A ride through Camp Adventure on August 11 found suitcases and gear strewn throughout the area as campers — pediatric cancer patients and their siblings — arrived for a week-long respite from the stressful day-to-day logistics of their conditions.
Kids taking a break from hospitals, doctors and painful therapies scrambled to find their sleeping quarters so they could settle in for a week of fun and reunions with old friends.
The following day, 15 others from upstate New York and New Jersey joined the group at Camp Quinipet, flown into East Hampton Airport by Patient Airlift Services (PALS). Of those, six arrived by plane and nine by helicopter.
The volunteer pilots provide free transportation to individuals needing medical diagnoses or treatment, military personnel and their families and others in need.
In the run-up to camp, one young child was considered too ill to join her two siblings. She was devastated, her family said, at not being able to come, but PALS stepped in and flew her here, even though she knew she could only stay half the week before returning home for treatments.
The medical staff — doctors and nurses who volunteer their time each year — rallied to be sure the young girl would be taken care of during her days at camp. The PALs staff not only agreed to fly the girl home in time for her scheduled medical treatments, but would return at week’s end to take her siblings home.
The pace at camp this year has been busier than past years. A look at Camp Director Melissa Firmes-Ray’s schedule included: making sure older campers going to Greenport for the afternoon are at the waterfront to meet the boat; delivering the food to the cafeteria for Tuesday night’s barbecue — an event the Island’s firefighters host, assisted by police and other volunteers; making sure the campers due for massages are showing up for their appointments; checking with parents if an unplanned activity on they hadn’t previously signed off is acceptable for their child; answering staff questions; and greeting day volunteers who need to be direction for the day.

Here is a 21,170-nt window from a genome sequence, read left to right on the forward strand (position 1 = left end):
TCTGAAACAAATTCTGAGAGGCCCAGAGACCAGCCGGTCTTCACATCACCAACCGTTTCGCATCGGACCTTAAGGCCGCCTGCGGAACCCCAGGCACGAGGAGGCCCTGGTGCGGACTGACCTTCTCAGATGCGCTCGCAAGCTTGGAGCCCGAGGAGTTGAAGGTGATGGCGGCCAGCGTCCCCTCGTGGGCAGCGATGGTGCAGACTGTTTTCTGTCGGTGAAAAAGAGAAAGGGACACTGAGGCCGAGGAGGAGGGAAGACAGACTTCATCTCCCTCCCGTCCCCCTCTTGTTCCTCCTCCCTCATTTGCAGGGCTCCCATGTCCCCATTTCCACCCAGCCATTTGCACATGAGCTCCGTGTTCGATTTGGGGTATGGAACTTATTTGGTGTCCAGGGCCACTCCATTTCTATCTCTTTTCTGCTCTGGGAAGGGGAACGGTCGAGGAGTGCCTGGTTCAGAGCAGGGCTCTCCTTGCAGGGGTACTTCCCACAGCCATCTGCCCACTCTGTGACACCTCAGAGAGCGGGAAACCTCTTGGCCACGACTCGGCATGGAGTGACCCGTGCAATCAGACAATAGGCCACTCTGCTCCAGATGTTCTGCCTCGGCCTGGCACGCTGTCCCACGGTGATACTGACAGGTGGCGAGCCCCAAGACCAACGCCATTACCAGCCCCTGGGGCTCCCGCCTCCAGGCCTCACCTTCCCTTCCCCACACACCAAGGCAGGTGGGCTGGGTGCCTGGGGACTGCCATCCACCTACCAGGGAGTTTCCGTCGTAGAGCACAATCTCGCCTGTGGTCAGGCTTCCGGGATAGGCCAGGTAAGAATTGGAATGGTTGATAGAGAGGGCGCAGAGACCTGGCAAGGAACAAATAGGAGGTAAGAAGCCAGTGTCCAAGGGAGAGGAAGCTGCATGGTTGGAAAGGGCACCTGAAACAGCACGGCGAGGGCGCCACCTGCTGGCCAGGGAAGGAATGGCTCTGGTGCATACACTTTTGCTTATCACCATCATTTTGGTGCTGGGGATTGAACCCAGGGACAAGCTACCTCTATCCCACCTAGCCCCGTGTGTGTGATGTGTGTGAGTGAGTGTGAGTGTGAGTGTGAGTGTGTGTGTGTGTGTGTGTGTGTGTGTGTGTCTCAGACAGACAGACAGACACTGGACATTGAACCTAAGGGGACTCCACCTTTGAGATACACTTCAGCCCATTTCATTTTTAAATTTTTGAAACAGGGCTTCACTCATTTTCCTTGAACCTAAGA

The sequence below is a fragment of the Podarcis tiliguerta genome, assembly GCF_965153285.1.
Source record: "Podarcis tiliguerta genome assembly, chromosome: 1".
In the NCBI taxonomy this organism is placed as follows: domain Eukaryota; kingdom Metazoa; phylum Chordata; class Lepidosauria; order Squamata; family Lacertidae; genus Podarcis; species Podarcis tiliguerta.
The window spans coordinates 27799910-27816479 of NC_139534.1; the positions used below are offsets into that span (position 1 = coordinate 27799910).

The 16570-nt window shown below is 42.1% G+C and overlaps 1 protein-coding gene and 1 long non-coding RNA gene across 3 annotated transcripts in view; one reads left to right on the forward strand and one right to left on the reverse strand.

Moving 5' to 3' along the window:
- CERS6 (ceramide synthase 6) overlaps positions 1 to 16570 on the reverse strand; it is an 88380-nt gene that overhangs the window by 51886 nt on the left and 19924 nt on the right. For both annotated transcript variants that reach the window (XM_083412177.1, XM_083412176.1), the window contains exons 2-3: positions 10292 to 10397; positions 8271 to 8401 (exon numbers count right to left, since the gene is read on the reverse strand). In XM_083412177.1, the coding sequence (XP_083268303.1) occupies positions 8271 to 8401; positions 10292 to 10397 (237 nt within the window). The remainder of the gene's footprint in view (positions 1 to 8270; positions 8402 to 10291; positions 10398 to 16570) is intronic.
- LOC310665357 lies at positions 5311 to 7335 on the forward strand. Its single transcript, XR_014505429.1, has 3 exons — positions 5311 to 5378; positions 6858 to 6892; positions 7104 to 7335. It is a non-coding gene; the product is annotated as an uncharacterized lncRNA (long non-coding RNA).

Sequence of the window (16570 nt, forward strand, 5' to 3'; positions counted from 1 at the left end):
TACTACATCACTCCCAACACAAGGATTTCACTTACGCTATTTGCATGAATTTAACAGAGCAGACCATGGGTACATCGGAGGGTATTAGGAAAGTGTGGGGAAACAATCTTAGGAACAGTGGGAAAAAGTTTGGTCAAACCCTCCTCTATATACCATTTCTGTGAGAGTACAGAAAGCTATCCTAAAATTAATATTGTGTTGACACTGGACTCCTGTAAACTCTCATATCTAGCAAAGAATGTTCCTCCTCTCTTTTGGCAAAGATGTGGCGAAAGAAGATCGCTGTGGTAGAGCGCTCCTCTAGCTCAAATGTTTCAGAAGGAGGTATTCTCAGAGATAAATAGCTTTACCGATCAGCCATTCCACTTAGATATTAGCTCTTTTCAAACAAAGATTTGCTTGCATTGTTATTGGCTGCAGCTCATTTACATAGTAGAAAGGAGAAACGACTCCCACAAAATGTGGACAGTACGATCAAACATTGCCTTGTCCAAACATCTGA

And, oh, trying to shovel in a spoonful of lunch in between, Ms. Firmes-Ray said.
This year, with more “medically fragile” campers and younger children than usual, the atmosphere is more frenetic than in past years, she said.
Ms. Firmes-Ray was smiling during an interview with the Reporter. She and her husband, John Ray, continue to work to make the children’s stay a happy one, even through the time in 2014 they learned she was diagnosed with acute myeloid leukemia and had to undergo a stem cell transplant to save her life.
“I’m not special because I do the work that I do,” she said. “The schedule is so jammed packed it can’t fit anymore activities,” she added, smiling while fielding calls for assistance and dispatching an assistant to carry out some organizational responsibilities. It takes a staff of 120 to make it happen and some of the medical personnel will be traveling each day from off-Island, she said, because there isn’t enough housing at Quinipet or in private homes on the Island to accommodate them all.
As Ms. Firmes-Ray started the week, she reported feeling much better. Mr. Ray confirmed she seems to be bouncing back.
“I hope it’s not just the adrenalin rush of camp starting,” she said.
Camp Adventure was initiated by the American Cancer Society, but when funding tightened up, the organization had to cut the program. Ms. Firmes-Ray and co-director David Lewis along with a host of volunteers went to work to form their own 501(c)3 tax-exempt organization, Kids Need More, to raise money and keep Camp Adventure thriving.
Although the week-long camp is the centerpiece, there are activities throughout the year to support children coping with severe health issues.
Islanders have been supportive of Camp Adventure — some opening their homes to host staff members, others baking for Wednesday night’s annual dance, and still others volunteering services to help with activities for the campers.
Lucille Naar-Saladino of the MainStage Dance Academy in Greenport was at the camp on Monday to teach dancing. Tuesday brought Janis Stoller of Mount Sinai and Michele Mattei of Medford with their therapy dogs, Comet and Sadie, to provide calming moments for the children. Later in the day was the annual shaving cream fight that, as is tradition, brought out the Shelter Island Department firefighters to hose the kids down.
Judging by the level of activity, an uninformed visitor would have no idea this was a camp program for some seriously ill children.
On Thursday night, campers and staff will gather for a memorial and bonfire to remember those campers from past ears who lost their battle with cancer.
When they leave on Friday, all indications are it will be mostly with memories of the fun they had all week, just being kids, not patients.
“That’s what we’re here for,” Ms. Firmes-Ray said.